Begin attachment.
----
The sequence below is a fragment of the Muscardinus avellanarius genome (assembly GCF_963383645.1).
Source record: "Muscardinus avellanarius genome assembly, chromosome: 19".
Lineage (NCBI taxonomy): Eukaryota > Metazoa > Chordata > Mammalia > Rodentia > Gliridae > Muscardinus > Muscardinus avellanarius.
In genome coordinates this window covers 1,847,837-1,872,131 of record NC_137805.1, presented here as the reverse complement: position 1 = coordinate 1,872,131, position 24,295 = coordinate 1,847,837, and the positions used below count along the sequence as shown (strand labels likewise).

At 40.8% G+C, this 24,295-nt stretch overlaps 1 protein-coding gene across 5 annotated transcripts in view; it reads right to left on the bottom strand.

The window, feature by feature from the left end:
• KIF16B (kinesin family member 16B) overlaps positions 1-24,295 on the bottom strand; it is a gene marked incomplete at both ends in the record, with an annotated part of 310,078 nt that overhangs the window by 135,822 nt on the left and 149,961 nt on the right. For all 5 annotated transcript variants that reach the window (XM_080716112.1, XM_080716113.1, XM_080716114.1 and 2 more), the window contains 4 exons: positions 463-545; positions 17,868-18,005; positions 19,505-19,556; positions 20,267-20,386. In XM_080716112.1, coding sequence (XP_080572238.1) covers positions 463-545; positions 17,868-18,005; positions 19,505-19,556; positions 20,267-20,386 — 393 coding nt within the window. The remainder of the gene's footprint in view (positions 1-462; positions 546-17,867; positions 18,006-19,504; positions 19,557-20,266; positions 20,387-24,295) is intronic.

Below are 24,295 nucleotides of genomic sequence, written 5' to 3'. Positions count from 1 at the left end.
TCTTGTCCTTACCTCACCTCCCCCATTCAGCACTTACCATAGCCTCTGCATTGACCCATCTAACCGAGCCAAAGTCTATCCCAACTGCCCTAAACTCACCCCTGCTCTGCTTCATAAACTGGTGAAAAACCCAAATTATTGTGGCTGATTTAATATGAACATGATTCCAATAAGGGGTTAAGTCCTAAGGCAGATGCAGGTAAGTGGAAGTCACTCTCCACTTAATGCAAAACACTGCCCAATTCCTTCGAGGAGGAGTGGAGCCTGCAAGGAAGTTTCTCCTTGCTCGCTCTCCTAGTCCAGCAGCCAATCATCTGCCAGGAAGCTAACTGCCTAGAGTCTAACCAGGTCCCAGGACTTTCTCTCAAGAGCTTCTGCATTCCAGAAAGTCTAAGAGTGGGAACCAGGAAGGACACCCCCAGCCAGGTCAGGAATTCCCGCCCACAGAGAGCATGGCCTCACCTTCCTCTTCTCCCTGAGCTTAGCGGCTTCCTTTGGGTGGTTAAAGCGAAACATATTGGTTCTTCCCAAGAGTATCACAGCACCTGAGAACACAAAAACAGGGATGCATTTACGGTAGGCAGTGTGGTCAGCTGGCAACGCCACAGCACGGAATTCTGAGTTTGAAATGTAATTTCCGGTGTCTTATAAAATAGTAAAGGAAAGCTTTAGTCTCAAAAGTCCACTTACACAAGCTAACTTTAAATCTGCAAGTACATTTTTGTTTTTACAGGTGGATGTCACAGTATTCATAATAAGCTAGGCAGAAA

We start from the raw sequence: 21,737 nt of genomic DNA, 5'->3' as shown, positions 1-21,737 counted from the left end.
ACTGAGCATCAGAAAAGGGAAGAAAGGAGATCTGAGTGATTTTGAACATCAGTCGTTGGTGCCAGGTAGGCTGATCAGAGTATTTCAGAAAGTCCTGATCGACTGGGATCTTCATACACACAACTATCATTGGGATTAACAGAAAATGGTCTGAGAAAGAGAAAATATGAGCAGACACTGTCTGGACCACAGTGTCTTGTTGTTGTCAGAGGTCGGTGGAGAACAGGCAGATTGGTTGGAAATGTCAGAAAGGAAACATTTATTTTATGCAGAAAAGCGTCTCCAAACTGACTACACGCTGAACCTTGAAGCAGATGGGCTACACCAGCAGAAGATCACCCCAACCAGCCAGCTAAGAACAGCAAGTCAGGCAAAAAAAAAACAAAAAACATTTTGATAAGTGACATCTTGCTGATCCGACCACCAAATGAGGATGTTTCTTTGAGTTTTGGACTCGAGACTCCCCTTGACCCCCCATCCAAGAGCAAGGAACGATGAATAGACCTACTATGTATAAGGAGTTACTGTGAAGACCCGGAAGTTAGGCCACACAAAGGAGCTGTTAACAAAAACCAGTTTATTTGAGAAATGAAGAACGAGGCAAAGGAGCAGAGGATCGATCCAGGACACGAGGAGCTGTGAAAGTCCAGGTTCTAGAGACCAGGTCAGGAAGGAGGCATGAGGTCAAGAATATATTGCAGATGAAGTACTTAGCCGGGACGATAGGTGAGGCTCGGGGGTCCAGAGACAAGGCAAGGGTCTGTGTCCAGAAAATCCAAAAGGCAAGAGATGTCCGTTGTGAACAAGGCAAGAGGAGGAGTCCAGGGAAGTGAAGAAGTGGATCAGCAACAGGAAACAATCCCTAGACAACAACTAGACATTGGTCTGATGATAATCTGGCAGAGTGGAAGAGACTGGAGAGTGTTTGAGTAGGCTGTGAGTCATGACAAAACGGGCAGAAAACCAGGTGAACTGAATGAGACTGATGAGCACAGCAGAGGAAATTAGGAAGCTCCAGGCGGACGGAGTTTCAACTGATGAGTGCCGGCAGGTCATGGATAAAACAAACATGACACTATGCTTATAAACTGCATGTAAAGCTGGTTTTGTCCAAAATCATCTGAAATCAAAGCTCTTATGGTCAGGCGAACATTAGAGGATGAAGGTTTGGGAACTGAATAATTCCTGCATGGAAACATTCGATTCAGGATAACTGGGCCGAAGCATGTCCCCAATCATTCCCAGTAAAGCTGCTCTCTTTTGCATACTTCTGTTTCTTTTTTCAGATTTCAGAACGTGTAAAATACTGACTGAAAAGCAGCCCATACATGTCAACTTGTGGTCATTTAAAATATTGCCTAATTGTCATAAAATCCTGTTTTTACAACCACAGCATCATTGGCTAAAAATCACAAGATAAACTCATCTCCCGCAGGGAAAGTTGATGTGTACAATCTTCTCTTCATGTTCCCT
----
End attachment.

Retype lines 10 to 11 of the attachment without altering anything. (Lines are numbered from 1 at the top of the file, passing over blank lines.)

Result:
We start from the raw sequence: 21,737 nt of genomic DNA, 5'->3' as shown, positions 1-21,737 counted from the left end.
ACTGAGCATCAGAAAAGGGAAGAAAGGAGATCTGAGTGATTTTGAACATCAGTCGTTGGTGCCAGGTAGGCTGATCAGAGTATTTCAGAAAGTCCTGATCGACTGGGATCTTCATACACACAACTATCATTGGGATTAACAGAAAATGGTCTGAGAAAGAGAAAATATGAGCAGACACTGTCTGGACCACAGTGTCTTGTTGTTGTCAGAGGTCGGTGGAGAACAGGCAGATTGGTTGGAAATGTCAGAAAGGAAACATTTATTTTATGCAGAAAAGCGTCTCCAAACTGACTACACGCTGAACCTTGAAGCAGATGGGCTACACCAGCAGAAGATCACCCCAACCAGCCAGCTAAGAACAGCAAGTCAGGCAAAAAAAAAACAAAAAACATTTTGATAAGTGACATCTTGCTGATCCGACCACCAAATGAGGATGTTTCTTTGAGTTTTGGACTCGAGACTCCCCTTGACCCCCCATCCAAGAGCAAGGAACGATGAATAGACCTACTATGTATAAGGAGTTACTGTGAAGACCCGGAAGTTAGGCCACACAAAGGAGCTGTTAACAAAAACCAGTTTATTTGAGAAATGAAGAACGAGGCAAAGGAGCAGAGGATCGATCCAGGACACGAGGAGCTGTGAAAGTCCAGGTTCTAGAGACCAGGTCAGGAAGGAGGCATGAGGTCAAGAATATATTGCAGATGAAGTACTTAGCCGGGACGATAGGTGAGGCTCGGGGGTCCAGAGACAAGGCAAGGGTCTGTGTCCAGAAAATCCAAAAGGCAAGAGATGTCCGTTGTGAACAAGGCAAGAGGAGGAGTCCAGGGAAGTGAAGAAGTGGATCAGCAACAGGAAACAATCCCTAGACAACAACTAGACATTGGTCTGATGATAATCTGGCAGAGTGGAAGAGACTGGAGAGTGTTTGAGTAGGCTGTGAGTCATGACAAAACGGGCAGAAAACCAGGTGAACTGAATGAGACTGATGAGCACAGCAGAGGAAATTAGGAAGCTCCAGGCGGACGGAGTTTCAACTGATGAGTGCCGGCAGGTCATGGATAAAACAAACATGACACTATGCTTATAAACTGCATGTAAAGCTGGTTTTGTCCAAAATCATCTGAAATCAAAGCTCTTATGGTCAGGCGAACATTAGAGGATGAAGGTTTGGGAACTGAATAATTCCTGCATGGAAACATTCGATTCAGGATAACTGGGCCGAAGCATGTCCCCAATCATTCCCAGTAAAGCTGCTCTCTTTTGCATACTTCTGTTTCTTTTTTCAGATTTCAGAACGTGTAAAATACTGACTGAAAAGCAGCCCATACATGTCAACTTGTGGTCATTTAAAATATTGCCTAATTGTCATAAAATCCTGTTTTTACAACCACAGCATCATTGGCTAAAAATCACAAGATAAACTCATCTCCCGCAGGGAAAGTTGATGTGTACAATCTTCTCTTCATGTTCCCT